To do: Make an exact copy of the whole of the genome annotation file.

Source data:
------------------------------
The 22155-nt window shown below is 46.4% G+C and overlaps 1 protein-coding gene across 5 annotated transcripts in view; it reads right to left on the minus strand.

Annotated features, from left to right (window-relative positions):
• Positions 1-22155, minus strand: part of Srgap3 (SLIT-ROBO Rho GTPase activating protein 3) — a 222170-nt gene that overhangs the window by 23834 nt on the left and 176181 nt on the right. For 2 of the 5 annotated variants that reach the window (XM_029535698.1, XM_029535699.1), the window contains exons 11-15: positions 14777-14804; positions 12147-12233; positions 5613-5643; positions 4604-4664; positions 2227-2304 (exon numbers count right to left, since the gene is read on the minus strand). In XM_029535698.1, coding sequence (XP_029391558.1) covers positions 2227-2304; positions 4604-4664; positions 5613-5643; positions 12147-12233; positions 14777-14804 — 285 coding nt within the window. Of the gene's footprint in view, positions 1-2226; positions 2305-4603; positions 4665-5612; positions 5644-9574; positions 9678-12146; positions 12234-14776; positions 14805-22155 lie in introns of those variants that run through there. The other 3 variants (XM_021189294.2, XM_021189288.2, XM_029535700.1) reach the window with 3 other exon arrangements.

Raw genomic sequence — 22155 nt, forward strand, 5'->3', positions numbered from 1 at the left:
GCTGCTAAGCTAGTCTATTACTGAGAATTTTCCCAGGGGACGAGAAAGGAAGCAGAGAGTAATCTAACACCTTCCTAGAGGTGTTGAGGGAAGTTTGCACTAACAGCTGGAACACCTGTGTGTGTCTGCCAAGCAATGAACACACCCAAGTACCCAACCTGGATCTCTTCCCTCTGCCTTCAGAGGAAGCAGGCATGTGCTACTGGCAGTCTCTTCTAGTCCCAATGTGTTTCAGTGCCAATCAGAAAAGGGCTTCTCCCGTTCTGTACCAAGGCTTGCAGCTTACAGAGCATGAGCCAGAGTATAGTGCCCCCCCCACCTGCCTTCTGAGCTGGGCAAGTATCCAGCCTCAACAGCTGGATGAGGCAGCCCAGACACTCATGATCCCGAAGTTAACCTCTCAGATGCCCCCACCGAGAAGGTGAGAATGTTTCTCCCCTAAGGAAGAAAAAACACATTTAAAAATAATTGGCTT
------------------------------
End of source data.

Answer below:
The 22155-nt window shown below is 46.4% G+C and overlaps 1 protein-coding gene across 5 annotated transcripts in view; it reads right to left on the minus strand.

Annotated features, from left to right (window-relative positions):
• Positions 1-22155, minus strand: part of Srgap3 (SLIT-ROBO Rho GTPase activating protein 3) — a 222170-nt gene that overhangs the window by 23834 nt on the left and 176181 nt on the right. For 2 of the 5 annotated variants that reach the window (XM_029535698.1, XM_029535699.1), the window contains exons 11-15: positions 14777-14804; positions 12147-12233; positions 5613-5643; positions 4604-4664; positions 2227-2304 (exon numbers count right to left, since the gene is read on the minus strand). In XM_029535698.1, coding sequence (XP_029391558.1) covers positions 2227-2304; positions 4604-4664; positions 5613-5643; positions 12147-12233; positions 14777-14804 — 285 coding nt within the window. Of the gene's footprint in view, positions 1-2226; positions 2305-4603; positions 4665-5612; positions 5644-9574; positions 9678-12146; positions 12234-14776; positions 14805-22155 lie in introns of those variants that run through there. The other 3 variants (XM_021189294.2, XM_021189288.2, XM_029535700.1) reach the window with 3 other exon arrangements.

Raw genomic sequence — 22155 nt, forward strand, 5'->3', positions numbered from 1 at the left:
GCTGCTAAGCTAGTCTATTACTGAGAATTTTCCCAGGGGACGAGAAAGGAAGCAGAGAGTAATCTAACACCTTCCTAGAGGTGTTGAGGGAAGTTTGCACTAACAGCTGGAACACCTGTGTGTGTCTGCCAAGCAATGAACACACCCAAGTACCCAACCTGGATCTCTTCCCTCTGCCTTCAGAGGAAGCAGGCATGTGCTACTGGCAGTCTCTTCTAGTCCCAATGTGTTTCAGTGCCAATCAGAAAAGGGCTTCTCCCGTTCTGTACCAAGGCTTGCAGCTTACAGAGCATGAGCCAGAGTATAGTGCCCCCCCCACCTGCCTTCTGAGCTGGGCAAGTATCCAGCCTCAACAGCTGGATGAGGCAGCCCAGACACTCATGATCCCGAAGTTAACCTCTCAGATGCCCCCACCGAGAAGGTGAGAATGTTTCTCCCCTAAGGAAGAAAAAACACATTTAAAAATAATTGGCTT